10th Sep2018

‘The Raid #2′ Review (Titan Comics)

by Dean Fuller

Written by Ollie Masters | Art by Budi Setiawan | Published by Titan Comics

raid-2-comic-cover

I enjoyed the last issue, without loving it. Considering the two films worth of material that this book can pull from, the first issue felt surprisingly lightweight. What it did best was to replicate the style and feel of the films. Very violent, very visual, very fast panel cuts, and that all worked very well indeed. As the blurb told us last issue, this story takes place during the events of The Raid 2, so if you’ve seen that film characters and events may take on deeper meaning, but it’s still very readable as a stand-alone book in its own right.

So, in a nutshell, last issue saw our hero, Jakarta special forces officer Rama undercover in prison where he is trying to take down the criminal empire of big boss Bejo, who runs most of Jakarta. Unfortunately for him, his cover may have been blown and he is now known to be police. Well, that’s awkward. Our second hero is Teja, a Police officer so fed up with the corruption that keeps Bejo in place that he decides to launch his own unsanctioned raid on Bejo’s nightclub, where he captures him and takes him to the police station. Job done, right? Actually, no. Bejo walks with the flip of a wad of cash, and Tejo is sent to prison. Boo. We also get a glimpse of Bejo’s feared enforcers, The Assassin, Hammer Girl, and Baseball Bat Man. Deadly they may be, but terrible at choosing villain names.

We start with two intercutting scenes that have more than a touch of black humour about them. We witness, mostly off panel, the matter of fact way that Hammer Girl and Baseball Bat Man go about their business as they conduct a hit, and we see perhaps what drives Bejo to become a crime boss. His new restaurant venture is stepping on the toes of another boss, Utomo, who makes some less than subtle digs at Bejo’s humble background. That’s not going to end well. Enough foreplay, what about Teja and Rama, both now holed up in the same prison. Rama, still under the fake name Yuda, has an idea that can protect known police officer Teja, and protect his cover. Teja must be seen to be paying protection money to Rama, who then has a valid reason to protect him inside. Best way to do this is with a very public display, and we get treated to 4 pages of brutal fighting, as Rama makes it very clear that Teja is not to be touched. Teja is safe, for now.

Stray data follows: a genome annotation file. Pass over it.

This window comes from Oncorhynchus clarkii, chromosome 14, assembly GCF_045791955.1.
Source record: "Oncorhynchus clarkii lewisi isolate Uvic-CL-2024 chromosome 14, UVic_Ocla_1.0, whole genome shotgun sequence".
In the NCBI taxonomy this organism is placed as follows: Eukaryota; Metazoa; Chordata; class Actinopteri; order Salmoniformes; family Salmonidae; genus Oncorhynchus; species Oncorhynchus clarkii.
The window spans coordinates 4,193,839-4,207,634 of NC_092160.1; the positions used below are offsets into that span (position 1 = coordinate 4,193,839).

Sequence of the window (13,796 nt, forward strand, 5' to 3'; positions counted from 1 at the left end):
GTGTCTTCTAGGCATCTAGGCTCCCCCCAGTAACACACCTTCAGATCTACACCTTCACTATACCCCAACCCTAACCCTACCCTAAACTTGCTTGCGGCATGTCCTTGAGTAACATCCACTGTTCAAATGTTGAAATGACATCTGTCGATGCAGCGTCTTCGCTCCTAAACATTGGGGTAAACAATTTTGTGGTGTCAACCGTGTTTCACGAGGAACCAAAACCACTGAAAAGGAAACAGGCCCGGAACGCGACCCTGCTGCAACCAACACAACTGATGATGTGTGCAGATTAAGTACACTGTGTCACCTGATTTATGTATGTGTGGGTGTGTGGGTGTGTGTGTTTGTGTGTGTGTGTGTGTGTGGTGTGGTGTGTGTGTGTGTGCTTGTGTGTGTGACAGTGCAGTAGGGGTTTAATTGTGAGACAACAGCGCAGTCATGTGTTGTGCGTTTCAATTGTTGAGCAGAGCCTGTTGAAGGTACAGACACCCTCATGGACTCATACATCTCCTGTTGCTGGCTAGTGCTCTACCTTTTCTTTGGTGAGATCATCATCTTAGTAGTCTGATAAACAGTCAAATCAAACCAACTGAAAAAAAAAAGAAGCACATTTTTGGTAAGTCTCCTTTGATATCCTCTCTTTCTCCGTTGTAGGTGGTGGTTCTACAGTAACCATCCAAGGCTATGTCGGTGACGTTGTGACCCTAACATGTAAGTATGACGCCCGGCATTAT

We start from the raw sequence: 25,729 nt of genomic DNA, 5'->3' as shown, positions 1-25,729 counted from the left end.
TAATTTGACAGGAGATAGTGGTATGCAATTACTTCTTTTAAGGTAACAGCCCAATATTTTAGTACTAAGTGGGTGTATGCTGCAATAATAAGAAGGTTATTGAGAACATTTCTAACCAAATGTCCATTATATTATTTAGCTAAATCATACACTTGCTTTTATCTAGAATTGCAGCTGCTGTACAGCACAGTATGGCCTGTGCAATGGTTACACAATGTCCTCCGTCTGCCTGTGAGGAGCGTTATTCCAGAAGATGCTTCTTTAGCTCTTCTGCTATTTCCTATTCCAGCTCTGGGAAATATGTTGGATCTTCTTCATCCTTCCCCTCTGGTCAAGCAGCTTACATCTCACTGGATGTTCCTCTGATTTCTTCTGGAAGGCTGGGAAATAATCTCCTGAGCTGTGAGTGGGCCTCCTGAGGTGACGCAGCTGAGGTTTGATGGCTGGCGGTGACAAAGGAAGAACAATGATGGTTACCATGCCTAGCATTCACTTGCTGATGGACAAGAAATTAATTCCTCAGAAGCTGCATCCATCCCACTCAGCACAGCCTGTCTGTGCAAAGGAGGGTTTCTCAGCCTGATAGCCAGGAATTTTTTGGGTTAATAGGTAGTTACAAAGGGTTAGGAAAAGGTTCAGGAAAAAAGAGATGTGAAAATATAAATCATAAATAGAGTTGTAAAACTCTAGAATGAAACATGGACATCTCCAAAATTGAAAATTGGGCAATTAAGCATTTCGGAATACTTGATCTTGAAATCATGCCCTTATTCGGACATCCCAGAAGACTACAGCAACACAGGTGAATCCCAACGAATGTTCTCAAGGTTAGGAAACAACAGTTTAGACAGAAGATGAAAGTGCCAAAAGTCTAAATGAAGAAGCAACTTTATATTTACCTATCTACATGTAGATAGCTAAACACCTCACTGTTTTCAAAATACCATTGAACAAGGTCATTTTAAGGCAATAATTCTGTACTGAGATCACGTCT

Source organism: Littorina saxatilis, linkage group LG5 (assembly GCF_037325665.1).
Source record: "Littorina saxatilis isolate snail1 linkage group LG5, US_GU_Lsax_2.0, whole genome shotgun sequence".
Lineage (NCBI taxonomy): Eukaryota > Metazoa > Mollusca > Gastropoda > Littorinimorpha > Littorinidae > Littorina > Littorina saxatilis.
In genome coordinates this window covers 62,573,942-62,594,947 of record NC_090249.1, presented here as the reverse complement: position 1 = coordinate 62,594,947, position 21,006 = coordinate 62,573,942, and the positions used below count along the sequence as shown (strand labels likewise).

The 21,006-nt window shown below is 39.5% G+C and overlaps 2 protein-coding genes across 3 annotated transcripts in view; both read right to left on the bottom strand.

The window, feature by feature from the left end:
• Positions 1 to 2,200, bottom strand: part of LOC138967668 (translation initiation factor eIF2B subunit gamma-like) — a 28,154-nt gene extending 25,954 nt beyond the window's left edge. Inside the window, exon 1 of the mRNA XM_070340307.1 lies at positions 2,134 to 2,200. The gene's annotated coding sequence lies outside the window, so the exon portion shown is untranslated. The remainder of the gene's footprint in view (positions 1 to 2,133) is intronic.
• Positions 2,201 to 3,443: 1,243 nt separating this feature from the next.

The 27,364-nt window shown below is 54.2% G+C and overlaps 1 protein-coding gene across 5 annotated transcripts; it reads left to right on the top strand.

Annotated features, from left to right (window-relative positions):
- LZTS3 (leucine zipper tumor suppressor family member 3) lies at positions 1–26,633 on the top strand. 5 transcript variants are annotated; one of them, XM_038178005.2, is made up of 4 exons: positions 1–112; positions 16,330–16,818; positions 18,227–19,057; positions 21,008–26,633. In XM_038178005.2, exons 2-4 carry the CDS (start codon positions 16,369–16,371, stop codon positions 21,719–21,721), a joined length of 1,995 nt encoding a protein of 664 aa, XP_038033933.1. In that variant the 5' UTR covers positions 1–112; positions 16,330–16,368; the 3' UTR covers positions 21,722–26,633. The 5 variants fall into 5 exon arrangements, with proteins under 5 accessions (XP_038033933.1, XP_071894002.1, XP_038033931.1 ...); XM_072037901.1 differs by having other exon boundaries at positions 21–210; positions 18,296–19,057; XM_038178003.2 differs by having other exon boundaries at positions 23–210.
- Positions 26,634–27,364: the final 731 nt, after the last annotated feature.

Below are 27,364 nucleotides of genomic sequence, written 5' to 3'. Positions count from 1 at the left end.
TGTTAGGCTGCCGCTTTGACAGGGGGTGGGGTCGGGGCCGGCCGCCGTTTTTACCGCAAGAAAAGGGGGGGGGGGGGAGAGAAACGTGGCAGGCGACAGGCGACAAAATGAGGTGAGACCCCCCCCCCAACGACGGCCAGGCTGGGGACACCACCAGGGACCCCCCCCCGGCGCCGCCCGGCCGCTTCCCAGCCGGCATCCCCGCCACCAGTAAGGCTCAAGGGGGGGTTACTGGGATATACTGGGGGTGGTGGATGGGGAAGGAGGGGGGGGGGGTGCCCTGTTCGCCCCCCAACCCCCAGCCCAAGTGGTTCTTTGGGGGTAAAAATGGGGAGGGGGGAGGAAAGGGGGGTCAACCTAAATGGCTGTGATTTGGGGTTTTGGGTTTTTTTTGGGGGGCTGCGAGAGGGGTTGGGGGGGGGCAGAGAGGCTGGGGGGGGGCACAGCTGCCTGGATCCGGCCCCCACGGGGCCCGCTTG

Turns out that Rama is protecting Teja on two levels, both physically inside and by reaching out to his colleagues outside. He is setting up a chance for Teja to talk to Bunawar, a clean cop, and earn his release by giving up all the corrupt cops he knows about. Seems like a plan, though Teja is still worried Bejo will find him on the outside. Bejo, though, has his own problems. His feud with Utomo, a more powerful boss, is escalating, culminating with Bejo’s restaurant being burned to the ground. You won’t be surprised to know a phone call has been placed to a certain deadly duo, and the turf war is about to escalate big time.

This was a stronger issue than last, with the same brilliant visuals but now with a more complete story, more depth across the board. The two plots moved forward nicely, and I enjoyed the added depth being given to Bejo. Not just a vanilla bad guy, but one with his own problems, and seemingly driven by his humble origins to prove himself. Teja is a good cop completely out of his depth, and only Rama is a little one dimensional, perhaps too perfect at times. A fine script, but gorgeously brought to life by the beautifully stylised art of Budi Setiawan, and the fantastic use of colour by Brad Simpson. His use of red during certain scenes can tell a story without any dialogue at all.

This issue really had the feel of a crime thriller, full of flashy visuals, great characters, and nice storylines. It packs a perfect punch.

**** 4/5

Related Posts Plugin for WordPress, Blogger...
Off

Comments are closed.